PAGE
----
Wednesday, September 18, 2013

The LuLac Edition #2520, September 18th, 2013

Our "Write On Wednesday" logo.



The Auditor General gave a report recently on the financial impact of the move by the Wyoming Valley West School Board that cost the district a lot of taxpayer money. This district through the years has been petty, political and totally unresponsive to just plain common sense. With taxpayers stretched to the max with property taxes, a district can’t just make arbitrary decisions that will adversely impact its citizens. Whenever I see a story like this and know this could have gone a different way if there were reasonable people in charge, I just shrug my shoulders and say, this is life here in LuLac land. With all of the nepotism, indictments and shenanigans like this, I’m all for a state takeover of every school district. Fire the school directors and hire one outside administrator to handle the business. They couldn’t do any worse than the clowns (and I beg forgiveness from all clowns everywhere) in control now. Here’s that story from last week’s Citizen’s Voice.
Michael J. Mullen / Times-Shamrock
Pennsylvania Auditor General Eugene DePasquale said that while he believed the Wyoming Valley West School District's intentions were pure, the school board must 'be sound stewards of tax dollars.'
The decision in 2009 to end its member agreement with the West Side Area Career and Technology Center resulted in the Wyoming Valley West School District paying more than $1.1 million in nonresident tuition, according to an audit from state Auditor General Eugene DePasquale.
"While I am pleased to note that Wyoming Valley West School District is once again a member of the career center and is no longer paying the higher nonresident tuition, it is distressing that taxpayers are out more than $1 million that could have been better used in the district's classrooms," DePasquale said Thursday in a news release.
View the Wyoming Valley West School District audit
In April 2009, the district rejected a joint-operating agreement with the area vocational-technical school and began paying nonmember tuition for more than 300 district students, the audit said. The Dallas, Lake-Lehman, Northwest Area and Wyoming Area school districts are the other member districts of the West Side Area Career and Technology Center.
Each district has three representatives on a joint operating committee, and Wyoming Valley West sought more representatives to reflect the higher percentage of students it sent to the center.
In June 2010, the Wyoming Valley West School Board voted unanimously voted to rejoin the tech center, on a limited basis for one year, contingent on "progress toward equal representation on the Joint Operating Committee, a financing plan that encourages student participation from all districts, and long-range plan to upgrade and improve the school."
The center rejected the request, and the Wyoming Valley West School Board in August 2010 again voted against rejoining. In January 2011, the school board voted to rejoin the center, retroactive to July 2010, under the original joint operating agreement.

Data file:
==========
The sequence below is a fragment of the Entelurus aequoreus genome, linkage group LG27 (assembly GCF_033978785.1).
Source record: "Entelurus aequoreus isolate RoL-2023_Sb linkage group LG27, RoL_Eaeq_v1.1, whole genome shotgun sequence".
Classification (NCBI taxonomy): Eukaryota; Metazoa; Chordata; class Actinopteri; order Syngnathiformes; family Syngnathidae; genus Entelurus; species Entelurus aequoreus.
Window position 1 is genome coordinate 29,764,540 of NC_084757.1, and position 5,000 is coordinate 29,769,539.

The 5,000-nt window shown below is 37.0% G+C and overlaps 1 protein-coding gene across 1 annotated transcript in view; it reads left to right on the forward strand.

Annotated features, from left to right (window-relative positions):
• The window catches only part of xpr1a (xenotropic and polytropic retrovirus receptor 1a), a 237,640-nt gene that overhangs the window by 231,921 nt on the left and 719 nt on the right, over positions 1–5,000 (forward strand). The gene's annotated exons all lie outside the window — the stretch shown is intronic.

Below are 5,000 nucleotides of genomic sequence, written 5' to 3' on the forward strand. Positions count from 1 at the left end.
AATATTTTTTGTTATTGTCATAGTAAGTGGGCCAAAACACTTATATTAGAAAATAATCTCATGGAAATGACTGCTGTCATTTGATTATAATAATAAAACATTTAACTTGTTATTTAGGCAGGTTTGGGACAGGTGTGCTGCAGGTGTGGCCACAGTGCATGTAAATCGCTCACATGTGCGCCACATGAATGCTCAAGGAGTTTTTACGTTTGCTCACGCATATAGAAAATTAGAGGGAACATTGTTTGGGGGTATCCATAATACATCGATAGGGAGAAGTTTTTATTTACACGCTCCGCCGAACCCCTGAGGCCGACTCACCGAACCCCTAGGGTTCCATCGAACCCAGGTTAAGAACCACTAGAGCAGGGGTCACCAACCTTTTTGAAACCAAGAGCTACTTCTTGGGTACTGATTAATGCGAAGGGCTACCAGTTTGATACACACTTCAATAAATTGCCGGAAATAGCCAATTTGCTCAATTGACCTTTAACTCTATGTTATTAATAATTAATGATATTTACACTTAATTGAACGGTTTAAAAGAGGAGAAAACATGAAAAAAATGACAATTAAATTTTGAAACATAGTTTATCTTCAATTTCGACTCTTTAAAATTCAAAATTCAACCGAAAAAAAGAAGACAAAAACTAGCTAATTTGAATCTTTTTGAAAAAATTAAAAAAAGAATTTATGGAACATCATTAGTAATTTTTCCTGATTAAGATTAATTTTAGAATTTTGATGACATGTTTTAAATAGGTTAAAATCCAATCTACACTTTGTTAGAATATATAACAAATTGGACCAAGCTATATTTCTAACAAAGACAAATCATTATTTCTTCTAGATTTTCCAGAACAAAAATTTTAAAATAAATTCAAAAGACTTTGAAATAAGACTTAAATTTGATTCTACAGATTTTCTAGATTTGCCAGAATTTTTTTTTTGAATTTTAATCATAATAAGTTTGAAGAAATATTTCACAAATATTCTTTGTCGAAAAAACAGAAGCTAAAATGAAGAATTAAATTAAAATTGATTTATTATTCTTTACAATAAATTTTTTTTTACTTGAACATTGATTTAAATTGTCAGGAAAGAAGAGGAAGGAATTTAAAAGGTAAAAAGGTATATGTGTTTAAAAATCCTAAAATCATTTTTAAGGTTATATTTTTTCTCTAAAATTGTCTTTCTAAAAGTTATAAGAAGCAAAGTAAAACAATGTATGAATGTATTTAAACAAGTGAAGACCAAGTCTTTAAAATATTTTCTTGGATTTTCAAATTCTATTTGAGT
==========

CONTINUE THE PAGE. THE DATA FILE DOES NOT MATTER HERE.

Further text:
"While the intentions of the district may have been based upon solid concerns, it is incumbent upon the board and the management of the district to be sound stewards of tax dollars," DePasquale added. "In this case, they were not good stewards - essentially wasting more than $1 million over a dispute."
Wyoming Valley West Superintendent Charles Suppon and School Board President Gordon Dussinger did not reply to messages seeking comment Thursday.
According to the audit, management from the Wyoming Area School District "waived the opportunity to reply" to observations and recommendations in the audit.
To resolve the issues identified in the audit, DePasquale recommended that Wyoming Valley West School District:
Ensure that decisions to increase expenditures are only made after a thorough examination of potential consequences and an exploration of all possible options.
Document in board meeting minutes discussions on why increases in expenditures were approved.
Consider the taxpayers' expectation that their money will be used wisely for education when approving or rejecting agreements.
The department's Bureau of School Audits examines the records of school districts, charter schools, intermediate units and area vocational-technical schools. The audits assess whether or not school entities correctly received state subsidies and reimbursements, accurately managed taxpayer funds and complied with ethics codes. The audits also determine whether or not teachers and administrators were properly certified for the positions they held during the audit period.


At 12:36 PM, Anonymous Anonymous said...

One Word - Mazur.

At 12:33 AM, Anonymous Anonymous said...

totally sad!!

At 3:22 PM, Anonymous Jack Smiles said...

575 US Troops were killed in Afganistan under Bush.
1576 under Obama


Post a Comment

<< Home